For a complex of reasons, I missed last year's state convention in San Antonio. Since I could not thereafter be a delegate at the national convention, held at the University of Houston that August, I volunteered instead. The buzz I got from helping make that convention successful was indescribably awesome. My partner Kayleen can also testify about the injection of positivity we both got just from driving delegates (and a presidential candidate) around the campus on a golf cart on the 100-degree August days, or shuttling delegates and dignitaries to and from the airports.
Of course, after the convention came the nasty orchestrated campaign by the Democratic establishment and its attack dogs in the media to besmirch Jill Stein, the Green Party, and Progressives in general. Sure, Stein and her running mate Ajamu Baraka got some quality time on CNN and elsewhere; after that, however, the print and electronic media seldom uttered the name "Jill Stein" except to grossly misinterpret her speeches and platform. On Election Night, a shocked Rachel Maddow looked as if she would court eternal damnation just by speaking the word "Jill" or the word "Stein," as she tried to make the case that third-party voters were responsible for swing states voting Orange.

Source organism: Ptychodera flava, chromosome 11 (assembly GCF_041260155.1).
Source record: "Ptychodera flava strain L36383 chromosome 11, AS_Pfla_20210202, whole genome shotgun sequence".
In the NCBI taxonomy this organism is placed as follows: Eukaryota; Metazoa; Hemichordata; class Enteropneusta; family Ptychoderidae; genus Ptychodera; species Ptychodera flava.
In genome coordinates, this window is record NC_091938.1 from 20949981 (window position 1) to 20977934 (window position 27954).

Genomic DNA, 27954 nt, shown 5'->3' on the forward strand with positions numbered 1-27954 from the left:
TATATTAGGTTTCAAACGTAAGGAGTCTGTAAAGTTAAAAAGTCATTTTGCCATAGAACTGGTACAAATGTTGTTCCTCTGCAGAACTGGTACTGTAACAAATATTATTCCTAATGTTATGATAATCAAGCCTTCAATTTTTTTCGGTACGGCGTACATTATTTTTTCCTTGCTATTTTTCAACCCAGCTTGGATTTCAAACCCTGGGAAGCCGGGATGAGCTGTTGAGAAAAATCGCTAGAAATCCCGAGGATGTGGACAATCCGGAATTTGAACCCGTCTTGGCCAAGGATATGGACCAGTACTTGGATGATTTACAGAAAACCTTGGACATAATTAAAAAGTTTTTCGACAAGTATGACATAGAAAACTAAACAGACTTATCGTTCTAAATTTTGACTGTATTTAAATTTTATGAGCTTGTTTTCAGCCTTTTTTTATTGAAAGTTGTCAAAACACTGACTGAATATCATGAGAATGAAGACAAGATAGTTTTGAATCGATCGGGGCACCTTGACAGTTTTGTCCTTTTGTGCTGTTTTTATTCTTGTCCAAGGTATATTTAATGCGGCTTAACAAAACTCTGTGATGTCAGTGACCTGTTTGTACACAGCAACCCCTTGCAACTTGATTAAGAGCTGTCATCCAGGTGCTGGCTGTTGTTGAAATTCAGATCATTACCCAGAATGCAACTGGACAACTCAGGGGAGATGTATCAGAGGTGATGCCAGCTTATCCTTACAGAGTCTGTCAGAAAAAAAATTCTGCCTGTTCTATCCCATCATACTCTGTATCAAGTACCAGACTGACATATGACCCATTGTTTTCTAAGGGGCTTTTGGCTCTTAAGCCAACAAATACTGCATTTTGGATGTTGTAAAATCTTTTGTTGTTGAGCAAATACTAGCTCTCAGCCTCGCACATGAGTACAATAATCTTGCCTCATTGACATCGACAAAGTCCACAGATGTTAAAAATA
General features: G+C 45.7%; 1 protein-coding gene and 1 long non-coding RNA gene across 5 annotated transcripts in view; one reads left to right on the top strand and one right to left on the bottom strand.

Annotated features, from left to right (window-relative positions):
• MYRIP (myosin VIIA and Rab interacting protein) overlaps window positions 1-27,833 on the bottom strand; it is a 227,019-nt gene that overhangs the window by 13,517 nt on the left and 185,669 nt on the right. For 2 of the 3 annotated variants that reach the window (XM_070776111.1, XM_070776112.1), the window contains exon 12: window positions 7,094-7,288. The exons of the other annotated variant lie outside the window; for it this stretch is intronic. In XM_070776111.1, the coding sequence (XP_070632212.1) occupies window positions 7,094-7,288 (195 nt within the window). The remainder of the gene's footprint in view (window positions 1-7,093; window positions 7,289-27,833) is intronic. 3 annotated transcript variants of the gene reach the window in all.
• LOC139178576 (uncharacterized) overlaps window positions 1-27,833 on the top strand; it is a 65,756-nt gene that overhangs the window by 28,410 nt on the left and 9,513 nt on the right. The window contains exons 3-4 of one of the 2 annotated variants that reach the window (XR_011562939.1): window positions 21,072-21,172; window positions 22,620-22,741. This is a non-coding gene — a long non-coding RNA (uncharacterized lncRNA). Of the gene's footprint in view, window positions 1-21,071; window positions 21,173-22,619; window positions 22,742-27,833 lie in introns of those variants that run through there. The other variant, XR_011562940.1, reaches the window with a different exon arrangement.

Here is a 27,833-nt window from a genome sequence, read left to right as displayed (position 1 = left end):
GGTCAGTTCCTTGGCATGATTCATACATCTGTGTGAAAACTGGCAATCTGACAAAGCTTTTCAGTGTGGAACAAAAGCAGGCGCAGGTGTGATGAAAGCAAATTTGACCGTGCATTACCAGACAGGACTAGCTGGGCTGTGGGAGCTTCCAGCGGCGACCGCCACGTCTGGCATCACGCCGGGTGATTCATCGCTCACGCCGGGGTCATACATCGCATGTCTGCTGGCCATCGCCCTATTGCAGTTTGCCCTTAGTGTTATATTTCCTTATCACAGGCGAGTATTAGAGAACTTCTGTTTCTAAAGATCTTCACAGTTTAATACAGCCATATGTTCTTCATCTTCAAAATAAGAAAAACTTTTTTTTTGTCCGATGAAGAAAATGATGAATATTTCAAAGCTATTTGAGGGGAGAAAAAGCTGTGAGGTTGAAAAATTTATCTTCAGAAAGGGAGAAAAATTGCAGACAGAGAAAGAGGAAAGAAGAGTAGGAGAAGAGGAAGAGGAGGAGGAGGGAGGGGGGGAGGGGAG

Will We Get It Done or Do Ourselves In?
After that election came also the certainty that GPTX would need to do some heavy lifting to get back on the ballot in the spring of 2018. The question is whether the Party has the resources in place—human and monetary—to conduct the required petition drive. Even if it has the resources, will internal squabbling make it difficult for those resources to get the job done?